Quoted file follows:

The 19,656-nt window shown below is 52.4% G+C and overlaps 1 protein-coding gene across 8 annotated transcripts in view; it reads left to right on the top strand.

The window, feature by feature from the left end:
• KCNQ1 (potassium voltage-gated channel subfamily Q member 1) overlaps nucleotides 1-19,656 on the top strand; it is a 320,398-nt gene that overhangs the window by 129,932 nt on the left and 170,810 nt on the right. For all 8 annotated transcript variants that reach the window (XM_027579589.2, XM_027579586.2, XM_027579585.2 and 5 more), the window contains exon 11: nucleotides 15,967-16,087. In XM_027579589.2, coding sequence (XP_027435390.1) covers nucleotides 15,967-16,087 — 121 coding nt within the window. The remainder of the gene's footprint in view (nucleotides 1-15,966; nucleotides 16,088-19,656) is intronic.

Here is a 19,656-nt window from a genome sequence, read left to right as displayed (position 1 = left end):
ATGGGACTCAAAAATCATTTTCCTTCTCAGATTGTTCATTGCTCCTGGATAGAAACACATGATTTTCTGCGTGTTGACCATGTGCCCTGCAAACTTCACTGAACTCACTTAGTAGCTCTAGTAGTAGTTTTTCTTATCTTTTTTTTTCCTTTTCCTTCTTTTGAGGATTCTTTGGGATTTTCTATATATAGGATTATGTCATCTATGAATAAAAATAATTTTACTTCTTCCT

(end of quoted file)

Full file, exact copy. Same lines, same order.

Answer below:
The 19,656-nt window shown below is 52.4% G+C and overlaps 1 protein-coding gene across 8 annotated transcripts in view; it reads left to right on the top strand.

The window, feature by feature from the left end:
• KCNQ1 (potassium voltage-gated channel subfamily Q member 1) overlaps nucleotides 1-19,656 on the top strand; it is a 320,398-nt gene that overhangs the window by 129,932 nt on the left and 170,810 nt on the right. For all 8 annotated transcript variants that reach the window (XM_027579589.2, XM_027579586.2, XM_027579585.2 and 5 more), the window contains exon 11: nucleotides 15,967-16,087. In XM_027579589.2, coding sequence (XP_027435390.1) covers nucleotides 15,967-16,087 — 121 coding nt within the window. The remainder of the gene's footprint in view (nucleotides 1-15,966; nucleotides 16,088-19,656) is intronic.

Here is a 19,656-nt window from a genome sequence, read left to right as displayed (position 1 = left end):
ATGGGACTCAAAAATCATTTTCCTTCTCAGATTGTTCATTGCTCCTGGATAGAAACACATGATTTTCTGCGTGTTGACCATGTGCCCTGCAAACTTCACTGAACTCACTTAGTAGCTCTAGTAGTAGTTTTTCTTATCTTTTTTTTTCCTTTTCCTTCTTTTGAGGATTCTTTGGGATTTTCTATATATAGGATTATGTCATCTATGAATAAAAATAATTTTACTTCTTCCT